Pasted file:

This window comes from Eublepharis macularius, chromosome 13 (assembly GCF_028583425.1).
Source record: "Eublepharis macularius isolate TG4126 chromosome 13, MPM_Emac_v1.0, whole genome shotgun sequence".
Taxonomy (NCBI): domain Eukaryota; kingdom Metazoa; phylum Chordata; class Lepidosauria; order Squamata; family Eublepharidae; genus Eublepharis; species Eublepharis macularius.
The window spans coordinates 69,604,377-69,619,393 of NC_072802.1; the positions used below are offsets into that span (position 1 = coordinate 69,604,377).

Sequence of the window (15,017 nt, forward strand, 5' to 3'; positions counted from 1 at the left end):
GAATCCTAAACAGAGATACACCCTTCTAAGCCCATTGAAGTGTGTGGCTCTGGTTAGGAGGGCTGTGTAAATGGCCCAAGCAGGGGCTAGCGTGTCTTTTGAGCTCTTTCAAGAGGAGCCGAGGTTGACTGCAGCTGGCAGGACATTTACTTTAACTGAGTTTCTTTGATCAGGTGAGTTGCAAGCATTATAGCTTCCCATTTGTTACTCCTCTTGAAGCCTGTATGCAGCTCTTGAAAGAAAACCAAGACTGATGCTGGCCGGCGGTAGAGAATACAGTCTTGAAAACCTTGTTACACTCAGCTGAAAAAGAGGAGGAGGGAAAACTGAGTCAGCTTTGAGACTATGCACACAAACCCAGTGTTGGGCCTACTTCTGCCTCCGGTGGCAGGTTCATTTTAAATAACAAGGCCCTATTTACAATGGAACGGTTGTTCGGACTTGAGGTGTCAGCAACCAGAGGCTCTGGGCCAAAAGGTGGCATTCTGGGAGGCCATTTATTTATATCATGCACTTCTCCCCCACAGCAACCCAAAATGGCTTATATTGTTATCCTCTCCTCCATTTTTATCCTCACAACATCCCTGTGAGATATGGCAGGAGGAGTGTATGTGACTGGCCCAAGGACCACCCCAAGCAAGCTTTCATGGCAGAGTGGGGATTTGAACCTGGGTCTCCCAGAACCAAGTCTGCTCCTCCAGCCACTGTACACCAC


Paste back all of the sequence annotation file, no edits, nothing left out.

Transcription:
This window comes from Eublepharis macularius, chromosome 13 (assembly GCF_028583425.1).
Source record: "Eublepharis macularius isolate TG4126 chromosome 13, MPM_Emac_v1.0, whole genome shotgun sequence".
Taxonomy (NCBI): domain Eukaryota; kingdom Metazoa; phylum Chordata; class Lepidosauria; order Squamata; family Eublepharidae; genus Eublepharis; species Eublepharis macularius.
The window spans coordinates 69,604,377-69,619,393 of NC_072802.1; the positions used below are offsets into that span (position 1 = coordinate 69,604,377).

Sequence of the window (15,017 nt, forward strand, 5' to 3'; positions counted from 1 at the left end):
GAATCCTAAACAGAGATACACCCTTCTAAGCCCATTGAAGTGTGTGGCTCTGGTTAGGAGGGCTGTGTAAATGGCCCAAGCAGGGGCTAGCGTGTCTTTTGAGCTCTTTCAAGAGGAGCCGAGGTTGACTGCAGCTGGCAGGACATTTACTTTAACTGAGTTTCTTTGATCAGGTGAGTTGCAAGCATTATAGCTTCCCATTTGTTACTCCTCTTGAAGCCTGTATGCAGCTCTTGAAAGAAAACCAAGACTGATGCTGGCCGGCGGTAGAGAATACAGTCTTGAAAACCTTGTTACACTCAGCTGAAAAAGAGGAGGAGGGAAAACTGAGTCAGCTTTGAGACTATGCACACAAACCCAGTGTTGGGCCTACTTCTGCCTCCGGTGGCAGGTTCATTTTAAATAACAAGGCCCTATTTACAATGGAACGGTTGTTCGGACTTGAGGTGTCAGCAACCAGAGGCTCTGGGCCAAAAGGTGGCATTCTGGGAGGCCATTTATTTATATCATGCACTTCTCCCCCACAGCAACCCAAAATGGCTTATATTGTTATCCTCTCCTCCATTTTTATCCTCACAACATCCCTGTGAGATATGGCAGGAGGAGTGTATGTGACTGGCCCAAGGACCACCCCAAGCAAGCTTTCATGGCAGAGTGGGGATTTGAACCTGGGTCTCCCAGAACCAAGTCTGCTCCTCCAGCCACTGTACACCAC